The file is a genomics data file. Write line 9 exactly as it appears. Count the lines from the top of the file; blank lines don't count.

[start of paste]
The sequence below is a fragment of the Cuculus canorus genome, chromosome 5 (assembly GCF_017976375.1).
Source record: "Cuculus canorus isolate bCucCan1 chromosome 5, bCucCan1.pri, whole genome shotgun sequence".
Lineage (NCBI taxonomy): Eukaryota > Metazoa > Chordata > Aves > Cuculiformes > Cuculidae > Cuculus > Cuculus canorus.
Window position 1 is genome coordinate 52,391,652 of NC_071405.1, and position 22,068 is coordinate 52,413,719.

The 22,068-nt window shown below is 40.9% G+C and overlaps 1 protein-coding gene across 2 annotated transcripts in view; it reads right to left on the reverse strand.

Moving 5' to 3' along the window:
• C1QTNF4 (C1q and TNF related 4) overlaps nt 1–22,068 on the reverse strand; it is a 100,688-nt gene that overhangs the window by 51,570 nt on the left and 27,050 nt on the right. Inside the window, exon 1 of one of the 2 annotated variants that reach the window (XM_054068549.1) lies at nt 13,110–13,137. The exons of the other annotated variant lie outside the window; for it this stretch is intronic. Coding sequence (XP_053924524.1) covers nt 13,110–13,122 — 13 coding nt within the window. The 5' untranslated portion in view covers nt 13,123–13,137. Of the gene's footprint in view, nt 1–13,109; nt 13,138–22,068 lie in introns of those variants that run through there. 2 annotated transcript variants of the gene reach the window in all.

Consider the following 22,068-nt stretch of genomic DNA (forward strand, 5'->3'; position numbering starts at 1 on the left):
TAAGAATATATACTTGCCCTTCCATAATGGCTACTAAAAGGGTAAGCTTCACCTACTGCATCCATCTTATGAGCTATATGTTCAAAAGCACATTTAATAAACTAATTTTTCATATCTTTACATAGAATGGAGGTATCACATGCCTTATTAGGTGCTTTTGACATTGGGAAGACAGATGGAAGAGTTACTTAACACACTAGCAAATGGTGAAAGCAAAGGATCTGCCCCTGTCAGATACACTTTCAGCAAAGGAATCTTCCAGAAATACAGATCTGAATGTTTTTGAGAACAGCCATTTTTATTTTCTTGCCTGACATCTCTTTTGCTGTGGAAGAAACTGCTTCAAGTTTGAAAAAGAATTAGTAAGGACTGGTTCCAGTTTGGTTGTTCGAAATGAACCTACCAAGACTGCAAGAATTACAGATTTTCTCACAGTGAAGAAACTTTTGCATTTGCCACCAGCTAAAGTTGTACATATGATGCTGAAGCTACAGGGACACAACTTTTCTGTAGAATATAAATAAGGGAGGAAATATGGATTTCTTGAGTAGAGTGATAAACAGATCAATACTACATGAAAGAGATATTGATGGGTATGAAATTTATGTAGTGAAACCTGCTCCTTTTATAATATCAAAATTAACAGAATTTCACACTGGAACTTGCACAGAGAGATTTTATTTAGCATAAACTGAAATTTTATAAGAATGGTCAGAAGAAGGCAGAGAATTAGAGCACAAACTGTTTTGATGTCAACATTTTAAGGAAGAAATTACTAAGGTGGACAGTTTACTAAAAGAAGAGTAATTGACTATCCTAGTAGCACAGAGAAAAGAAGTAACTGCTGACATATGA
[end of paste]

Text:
TAAGAATATATACTTGCCCTTCCATAATGGCTACTAAAAGGGTAAGCTTCACCTACTGCATCCATCTTATGAGCTATATGTTCAAAAGCACATTTAATAAACTAATTTTTCATATCTTTACATAGAATGGAGGTATCACATGCCTTATTAGGTGCTTTTGACATTGGGAAGACAGATGGAAGAGTTACTTAACACACTAGCAAATGGTGAAAGCAAAGGATCTGCCCCTGTCAGATACACTTTCAGCAAAGGAATCTTCCAGAAATACAGATCTGAATGTTTTTGAGAACAGCCATTTTTATTTTCTTGCCTGACATCTCTTTTGCTGTGGAAGAAACTGCTTCAAGTTTGAAAAAGAATTAGTAAGGACTGGTTCCAGTTTGGTTGTTCGAAATGAACCTACCAAGACTGCAAGAATTACAGATTTTCTCACAGTGAAGAAACTTTTGCATTTGCCACCAGCTAAAGTTGTACATATGATGCTGAAGCTACAGGGACACAACTTTTCTGTAGAATATAAATAAGGGAGGAAATATGGATTTCTTGAGTAGAGTGATAAACAGATCAATACTACATGAAAGAGATATTGATGGGTATGAAATTTATGTAGTGAAACCTGCTCCTTTTATAATATCAAAATTAACAGAATTTCACACTGGAACTTGCACAGAGAGATTTTATTTAGCATAAACTGAAATTTTATAAGAATGGTCAGAAGAAGGCAGAGAATTAGAGCACAAACTGTTTTGATGTCAACATTTTAAGGAAGAAATTACTAAGGTGGACAGTTTACTAAAAGAAGAGTAATTGACTATCCTAGTAGCACAGAGAAAAGAAGTAACTGCTGACATATGA